Leadership is a blend of competence and character.

BG (Retired) Jim Anderson, my father, taught me that. In 41 years in the Army, including two tours in Vietnam, he saw a lot of great leaders and a lot of leadership failures that formed his philosophy.

I started this website with this post.  I have learned a lot since then.  Thank you for joining me and contributing.  Every time you comment on a blog, you make me better.  Thank you for that!

Leadership Philosophy

At work, in the news and in the history books, failures in leadership are almost never a result of failures in competence. They are failures in character. Here is a short list of examples I’ve seen and the character trait that was exposed in those failures:

  • Bernie Madoff lied to his clients and stole millions. He lacked integrity not competence in handling money. He is doing time.
  • A sales manager I know who badgered sales people to sell more so “I can win this year’s award trip.” He was selfish not incompetent. His people were disgruntled and low performers. He was fired.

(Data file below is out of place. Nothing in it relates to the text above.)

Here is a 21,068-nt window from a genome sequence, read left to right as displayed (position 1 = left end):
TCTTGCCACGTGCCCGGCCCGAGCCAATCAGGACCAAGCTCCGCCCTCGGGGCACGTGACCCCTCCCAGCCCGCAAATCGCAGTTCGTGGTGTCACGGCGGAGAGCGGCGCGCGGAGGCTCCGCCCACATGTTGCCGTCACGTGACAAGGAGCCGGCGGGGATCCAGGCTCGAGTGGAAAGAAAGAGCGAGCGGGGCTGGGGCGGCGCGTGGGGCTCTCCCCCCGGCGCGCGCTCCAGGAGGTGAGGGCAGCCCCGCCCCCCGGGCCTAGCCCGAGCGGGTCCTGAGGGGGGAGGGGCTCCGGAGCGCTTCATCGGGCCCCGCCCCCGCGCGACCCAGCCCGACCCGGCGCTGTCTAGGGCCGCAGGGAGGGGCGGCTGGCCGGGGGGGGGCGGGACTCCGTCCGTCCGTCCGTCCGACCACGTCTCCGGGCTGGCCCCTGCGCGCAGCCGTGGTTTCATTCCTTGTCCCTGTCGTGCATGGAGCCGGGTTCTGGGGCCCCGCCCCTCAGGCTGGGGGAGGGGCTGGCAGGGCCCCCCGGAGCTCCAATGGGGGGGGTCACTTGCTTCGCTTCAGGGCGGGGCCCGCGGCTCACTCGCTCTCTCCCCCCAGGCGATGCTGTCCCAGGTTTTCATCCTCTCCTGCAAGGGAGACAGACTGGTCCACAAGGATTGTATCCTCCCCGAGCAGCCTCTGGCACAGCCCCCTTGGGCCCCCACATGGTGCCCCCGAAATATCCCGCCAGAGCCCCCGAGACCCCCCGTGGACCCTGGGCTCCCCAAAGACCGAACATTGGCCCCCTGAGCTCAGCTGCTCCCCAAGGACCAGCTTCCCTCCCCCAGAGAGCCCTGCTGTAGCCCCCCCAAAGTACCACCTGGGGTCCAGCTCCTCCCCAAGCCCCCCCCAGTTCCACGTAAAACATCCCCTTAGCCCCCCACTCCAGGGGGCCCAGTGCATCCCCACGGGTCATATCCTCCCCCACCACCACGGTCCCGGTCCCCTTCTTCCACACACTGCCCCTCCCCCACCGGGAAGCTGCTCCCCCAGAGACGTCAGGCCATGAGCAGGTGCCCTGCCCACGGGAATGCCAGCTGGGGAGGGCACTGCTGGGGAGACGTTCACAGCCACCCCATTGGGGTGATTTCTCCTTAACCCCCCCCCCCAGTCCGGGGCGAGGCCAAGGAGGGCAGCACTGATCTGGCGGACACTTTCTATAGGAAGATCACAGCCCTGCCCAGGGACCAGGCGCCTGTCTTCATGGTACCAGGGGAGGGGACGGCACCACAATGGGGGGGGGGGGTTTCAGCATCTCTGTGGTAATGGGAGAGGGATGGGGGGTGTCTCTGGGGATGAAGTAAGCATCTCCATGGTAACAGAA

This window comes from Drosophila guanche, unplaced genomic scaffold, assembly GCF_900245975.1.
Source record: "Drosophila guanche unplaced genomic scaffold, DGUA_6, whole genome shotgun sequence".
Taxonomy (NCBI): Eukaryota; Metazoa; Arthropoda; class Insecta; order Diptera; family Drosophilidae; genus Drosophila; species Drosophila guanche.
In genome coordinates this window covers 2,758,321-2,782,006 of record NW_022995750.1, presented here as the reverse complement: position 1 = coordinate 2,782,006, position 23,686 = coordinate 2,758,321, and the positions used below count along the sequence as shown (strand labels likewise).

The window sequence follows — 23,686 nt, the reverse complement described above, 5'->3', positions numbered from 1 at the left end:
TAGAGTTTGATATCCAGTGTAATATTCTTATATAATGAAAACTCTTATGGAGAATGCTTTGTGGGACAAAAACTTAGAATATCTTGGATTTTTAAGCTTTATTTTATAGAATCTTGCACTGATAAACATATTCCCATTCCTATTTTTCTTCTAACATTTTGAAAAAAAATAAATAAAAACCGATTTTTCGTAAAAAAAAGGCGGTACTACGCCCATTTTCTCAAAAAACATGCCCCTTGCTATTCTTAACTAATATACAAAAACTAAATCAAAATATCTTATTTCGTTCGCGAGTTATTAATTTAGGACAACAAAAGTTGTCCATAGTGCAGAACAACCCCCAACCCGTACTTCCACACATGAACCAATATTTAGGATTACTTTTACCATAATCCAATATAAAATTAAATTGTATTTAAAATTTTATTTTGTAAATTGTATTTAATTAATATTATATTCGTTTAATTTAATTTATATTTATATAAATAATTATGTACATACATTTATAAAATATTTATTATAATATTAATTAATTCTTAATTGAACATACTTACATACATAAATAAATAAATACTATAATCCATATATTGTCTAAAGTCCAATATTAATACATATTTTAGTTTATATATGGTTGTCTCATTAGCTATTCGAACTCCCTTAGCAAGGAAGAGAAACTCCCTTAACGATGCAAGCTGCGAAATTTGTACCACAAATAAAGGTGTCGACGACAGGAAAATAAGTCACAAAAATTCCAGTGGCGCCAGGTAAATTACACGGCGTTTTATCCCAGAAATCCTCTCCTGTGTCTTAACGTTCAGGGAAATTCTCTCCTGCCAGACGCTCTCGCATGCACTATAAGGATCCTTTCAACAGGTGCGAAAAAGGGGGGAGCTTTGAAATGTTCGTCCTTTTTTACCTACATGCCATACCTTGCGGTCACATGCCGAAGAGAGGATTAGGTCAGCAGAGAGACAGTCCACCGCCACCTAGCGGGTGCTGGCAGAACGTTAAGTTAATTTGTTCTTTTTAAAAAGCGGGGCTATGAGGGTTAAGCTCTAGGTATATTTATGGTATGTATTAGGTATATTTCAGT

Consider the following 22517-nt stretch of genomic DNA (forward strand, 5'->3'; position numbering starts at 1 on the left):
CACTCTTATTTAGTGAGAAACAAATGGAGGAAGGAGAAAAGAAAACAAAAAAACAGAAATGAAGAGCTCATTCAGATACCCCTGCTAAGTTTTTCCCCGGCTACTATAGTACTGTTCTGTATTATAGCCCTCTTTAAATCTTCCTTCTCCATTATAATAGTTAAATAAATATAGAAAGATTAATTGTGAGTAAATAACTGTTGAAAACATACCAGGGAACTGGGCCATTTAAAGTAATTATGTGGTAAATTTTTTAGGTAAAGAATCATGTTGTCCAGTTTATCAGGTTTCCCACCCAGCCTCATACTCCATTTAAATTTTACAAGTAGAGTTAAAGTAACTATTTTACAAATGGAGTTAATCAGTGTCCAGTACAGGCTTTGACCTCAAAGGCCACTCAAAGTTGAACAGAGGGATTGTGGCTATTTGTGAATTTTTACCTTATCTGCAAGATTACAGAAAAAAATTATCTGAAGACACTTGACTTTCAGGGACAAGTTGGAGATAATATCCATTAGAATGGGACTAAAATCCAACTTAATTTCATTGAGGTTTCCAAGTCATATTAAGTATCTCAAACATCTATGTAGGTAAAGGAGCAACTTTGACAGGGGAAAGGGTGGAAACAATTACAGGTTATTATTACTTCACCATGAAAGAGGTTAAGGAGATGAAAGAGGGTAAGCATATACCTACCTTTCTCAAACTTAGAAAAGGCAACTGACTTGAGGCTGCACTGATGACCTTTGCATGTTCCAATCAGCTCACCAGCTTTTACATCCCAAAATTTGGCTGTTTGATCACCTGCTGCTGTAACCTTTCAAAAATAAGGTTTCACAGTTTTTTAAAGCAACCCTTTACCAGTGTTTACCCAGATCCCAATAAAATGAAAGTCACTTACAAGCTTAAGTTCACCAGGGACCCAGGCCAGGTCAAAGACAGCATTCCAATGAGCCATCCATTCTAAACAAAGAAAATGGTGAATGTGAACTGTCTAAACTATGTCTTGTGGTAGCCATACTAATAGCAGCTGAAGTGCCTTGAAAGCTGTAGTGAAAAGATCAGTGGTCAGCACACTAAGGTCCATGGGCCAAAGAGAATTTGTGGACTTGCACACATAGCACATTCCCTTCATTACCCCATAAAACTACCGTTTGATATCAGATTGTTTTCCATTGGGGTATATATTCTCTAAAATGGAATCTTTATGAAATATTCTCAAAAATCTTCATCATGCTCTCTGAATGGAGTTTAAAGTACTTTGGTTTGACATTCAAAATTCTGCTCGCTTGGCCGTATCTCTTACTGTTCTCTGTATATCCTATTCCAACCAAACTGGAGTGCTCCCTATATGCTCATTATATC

• Leaders at Penn State were unwilling to speak out or act when the allegations of abuse were first reported. That is cowardice not the inability to run an athletic department. That story isn’t finished.

So what is character?


  • Begins with our thoughts.
  • Our thoughts become our words.
  • Our words lead to our actions.
  • Our actions become habits.
  • Our habits determine our character.

I believe our character is our habitual way of operating. My habits, the good, the bad and the ugly ones paint a pretty clear picture of my character.

So how can I become a leader of character? I am going to unpack that more on my 2/29/12 post. I’d love to hear your thoughts on character or your stories about great leaders of character you have encountered. Share them here.